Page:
Posts Tagged ‘Chemtrails Over the Country Club’

The last week belongs to Lana Del Rey. We were blown away by her last album. “Chemtrails” which only builds on her success we couldn’t be more pleased for her.

Though its release date has been delayed a few times now, all signs point to the acclaimed songstress’ seventh studio album surfacing soon, with the official pre-order and video for the title track . In the meantime, lead single “Let Me Love You Like A Woman” offers more than enough to whet our appetites for the new project, which its creator describes as “folky … beautiful … super different from Norman F**king Rockwell!”.

Fame and Del Rey’s disregard for it is a recurring theme on her seventh album ‘Chemtrails Over The Country Club’. On opening track ‘White Dress’, she explores her longing for a time when she was yet to find success; she delivers it in a rasped whisper so urgent it sounds like she’s trying to transport herself back there. “I felt free because I was only 19,” she sings of days and nights spent waitressing and listening to jazz, Kings Of Leon and “White Stripes when they were white hot”.

Perhaps it’s a case of the grass always being greener – pre-fame Lana surely wouldn’t have imagined achieving all she has and wanting to be back bussing tables – but she closes the song rationalising her desire to go back: “Because it made me fee… like a god/ It kind of makes me feel like maybe I was better off.”

The sublime, dreamy float of the title track is similarly nostalgic, calling back to a time where “there’s nothing wrong, contemplating God / Under the chemtrails over the country club”. It’s gorgeous and idyllic, distilling a scene of quintessential Americana into its most poetic form. Del Rey even manages to make the most mundane of chores and activities sound magical: “Washing my hair, doing the laundry/ Late night TV, I want you only”.

Conversely, on the romantic waltz of ‘Wild At Heart’, she’s in the here-and-now, evoking a scene of being chased by the paps, fingers on the shutter. “The cameras have flashes / They cause the car crashes,” she sighs, with an important distinction to make lest anyone get things twisted: “But I’m not a star.” ‘Dark But Just A Game’, which shifts from brooding trip-hop atmospherics to brighter folk licks, was inspired by a party at Madonna’s manager’s house and finds Del Rey explaining she doesn’t “even want what’s mine / Much less the fame”.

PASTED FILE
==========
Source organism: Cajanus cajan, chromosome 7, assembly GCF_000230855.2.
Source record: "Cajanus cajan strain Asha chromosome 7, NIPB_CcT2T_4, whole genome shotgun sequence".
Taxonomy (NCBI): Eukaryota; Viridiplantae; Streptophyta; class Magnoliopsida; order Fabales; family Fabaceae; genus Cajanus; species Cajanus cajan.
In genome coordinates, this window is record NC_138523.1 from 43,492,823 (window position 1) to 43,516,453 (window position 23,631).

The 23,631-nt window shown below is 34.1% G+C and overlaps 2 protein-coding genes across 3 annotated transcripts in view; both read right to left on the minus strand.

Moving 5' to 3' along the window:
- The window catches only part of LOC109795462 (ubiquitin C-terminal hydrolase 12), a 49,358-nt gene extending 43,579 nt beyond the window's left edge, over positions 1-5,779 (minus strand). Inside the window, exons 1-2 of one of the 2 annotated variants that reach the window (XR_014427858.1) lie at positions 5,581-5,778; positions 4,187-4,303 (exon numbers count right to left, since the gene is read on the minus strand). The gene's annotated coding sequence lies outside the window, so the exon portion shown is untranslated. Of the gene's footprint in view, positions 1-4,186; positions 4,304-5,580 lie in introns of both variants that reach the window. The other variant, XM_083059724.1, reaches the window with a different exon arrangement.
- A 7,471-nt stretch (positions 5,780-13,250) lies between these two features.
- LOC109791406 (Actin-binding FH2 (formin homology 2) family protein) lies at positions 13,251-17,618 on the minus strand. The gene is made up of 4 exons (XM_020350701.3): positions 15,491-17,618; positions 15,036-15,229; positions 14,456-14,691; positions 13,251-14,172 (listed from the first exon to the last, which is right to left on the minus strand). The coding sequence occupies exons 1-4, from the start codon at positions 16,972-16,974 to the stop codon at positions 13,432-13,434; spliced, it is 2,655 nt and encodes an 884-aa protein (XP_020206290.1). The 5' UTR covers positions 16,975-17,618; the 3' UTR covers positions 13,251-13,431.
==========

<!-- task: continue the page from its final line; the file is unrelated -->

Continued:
Later, she shares a lesson she learned from watching those who came before her: “We keep changing all the time / The best ones lost their minds / So I’m not gonna change; I’ll stay the same.” Rather than whinges about the privilege of being rich and successful, these are sharp observations on buying into your own celebrity and the impact of society’s thirst to know everything about our idols.

The LA-based musician’s last album, 2019’s ‘Norman Fucking Rockwell!’, saw her hit a career-high with a record that instantly cemented its place as an all-time great. Yet with ‘Chemtrails…’ Del Rey follows it with ease, riding that record’s creative high but looking further back into her past to tie her whole story together in one place.

On first listen – and especially after the more organic sounds of ‘NFR!’‘Tulsa Jesus Freak’ might come as a shock. Del Rey’s voice is fed through Auto-Tune and vocal processors, aping the production of the mumble rappers she declared her love for on her last album cycle. Incorporating elements of hip-hop into her timeless pop is nothing new for Lana – she’s been doing it since her ‘Born To Die’ era – but it’s exciting to hear her invention and refusal to be restricted.

There are plenty of Easter eggs littered throughout the record, connecting it to past releases. On the title track, she sings, “You’re in the wind, I’m in the water”, harking back to ‘Brooklyn Baby’’s “I think we’re the wind and sea”. She repeats ‘Mariners Apartment Complex’’s assertion that she “ain’t no candle in the wind” on the quiet fingerpicked folk of ‘Yosemite’ and ‘Tulsa Jesus Freak’, while ‘Wild At Heart’ brings back the character of Joe, who previously appeared on ‘NFR!’’s ‘How To Disappear’ and her spoken-word poem ‘Never To Heaven’.